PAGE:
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FGM: The Government Finally Fights Back Against Female Genital Mutilation

by Lareese Craig Published on 6 February 2014
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Today marks the International Day of Zero Tolerance to Female Genital Mutilation (FGM) - a harrowing tradition that affects as many as 66,000 women in the UK. After thousands of e-petition signatures forced the government to discuss FGM in parliament, the fight to stop this awful crime is finally underway.

The fight against Female Genital Mutilation has finally begun after the government announced that it will be taking action both in the UK and internationally.

From April, it will be mandatory for doctors and nurses to log details of the injuries suffered by victims of FGM, which was made a criminal offence in the UK in 1985.

The move will help gather information and enable hospitals to carry out risk assessments to protect those families with a history of FGM.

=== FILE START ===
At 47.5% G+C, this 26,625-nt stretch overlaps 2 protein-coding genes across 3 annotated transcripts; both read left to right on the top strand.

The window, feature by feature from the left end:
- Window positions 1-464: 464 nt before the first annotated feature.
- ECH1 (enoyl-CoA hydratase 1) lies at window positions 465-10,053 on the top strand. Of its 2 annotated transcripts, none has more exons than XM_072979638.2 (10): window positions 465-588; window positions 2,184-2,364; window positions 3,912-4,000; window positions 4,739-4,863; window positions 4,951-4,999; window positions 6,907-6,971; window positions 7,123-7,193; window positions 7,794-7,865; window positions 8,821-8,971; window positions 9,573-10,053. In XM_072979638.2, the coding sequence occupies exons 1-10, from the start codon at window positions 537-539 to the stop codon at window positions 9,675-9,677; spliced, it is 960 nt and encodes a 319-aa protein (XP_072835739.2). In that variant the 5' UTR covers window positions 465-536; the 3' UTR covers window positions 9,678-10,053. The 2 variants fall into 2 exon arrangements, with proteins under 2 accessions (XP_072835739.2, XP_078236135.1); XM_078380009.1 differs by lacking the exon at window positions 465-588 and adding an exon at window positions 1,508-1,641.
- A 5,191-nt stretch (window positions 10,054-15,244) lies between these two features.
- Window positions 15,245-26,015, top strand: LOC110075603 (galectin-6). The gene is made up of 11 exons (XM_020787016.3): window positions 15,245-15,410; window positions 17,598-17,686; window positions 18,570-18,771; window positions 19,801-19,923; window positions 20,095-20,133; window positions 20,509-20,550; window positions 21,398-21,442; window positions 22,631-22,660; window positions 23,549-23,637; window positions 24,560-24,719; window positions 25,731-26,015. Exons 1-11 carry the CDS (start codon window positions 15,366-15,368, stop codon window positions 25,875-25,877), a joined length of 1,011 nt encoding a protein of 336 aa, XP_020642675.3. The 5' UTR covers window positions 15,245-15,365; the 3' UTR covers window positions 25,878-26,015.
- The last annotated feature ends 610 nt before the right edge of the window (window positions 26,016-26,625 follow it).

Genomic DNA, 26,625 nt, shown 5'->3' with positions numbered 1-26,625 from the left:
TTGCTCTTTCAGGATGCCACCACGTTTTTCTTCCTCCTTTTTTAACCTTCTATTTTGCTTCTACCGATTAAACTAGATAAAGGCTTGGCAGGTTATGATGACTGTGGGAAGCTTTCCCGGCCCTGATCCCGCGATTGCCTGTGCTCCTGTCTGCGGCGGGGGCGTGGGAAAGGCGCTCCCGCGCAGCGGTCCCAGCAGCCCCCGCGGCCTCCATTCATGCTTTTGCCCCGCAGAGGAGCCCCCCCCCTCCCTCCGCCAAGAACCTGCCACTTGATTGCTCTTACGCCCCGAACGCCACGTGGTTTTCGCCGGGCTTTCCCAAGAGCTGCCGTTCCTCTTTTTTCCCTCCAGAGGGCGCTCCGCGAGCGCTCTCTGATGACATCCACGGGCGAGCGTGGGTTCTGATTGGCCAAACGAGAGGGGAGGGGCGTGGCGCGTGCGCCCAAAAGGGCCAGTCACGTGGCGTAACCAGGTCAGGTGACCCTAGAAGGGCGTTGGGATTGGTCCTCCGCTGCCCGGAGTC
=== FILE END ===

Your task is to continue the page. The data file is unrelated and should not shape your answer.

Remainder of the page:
It is unclear just how many girls are at risk of FGM, but it estimated that 66,000 women and girls in Britain have been affected by mutilation, with 23,000 children still at risk.

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The government says this is the first stage of a wider scheme to improve the way the NHS will "respond to, follow up and support the prevention of FGM".

FGM campaigner, Leyla Hussein, says: “FGM used to be something people would tiptoe around; it was almost like people didn’t want to discuss it because it was a ‘cultural’ thing – talk about political correctness gone mad! But this investigation shows that attitudes are changing."

By September hospitals will be under obligation to report this information to the Department of Health on a monthly basis.

It's a huge step forward in the ongoing battle to stop FGM and a significant move towards justice for the victims of this barbaric crime.

What are your thoughts on the government's move to combat FGM? Are they doing enough? Tweet us @sofeminineUK

by Lareese Craig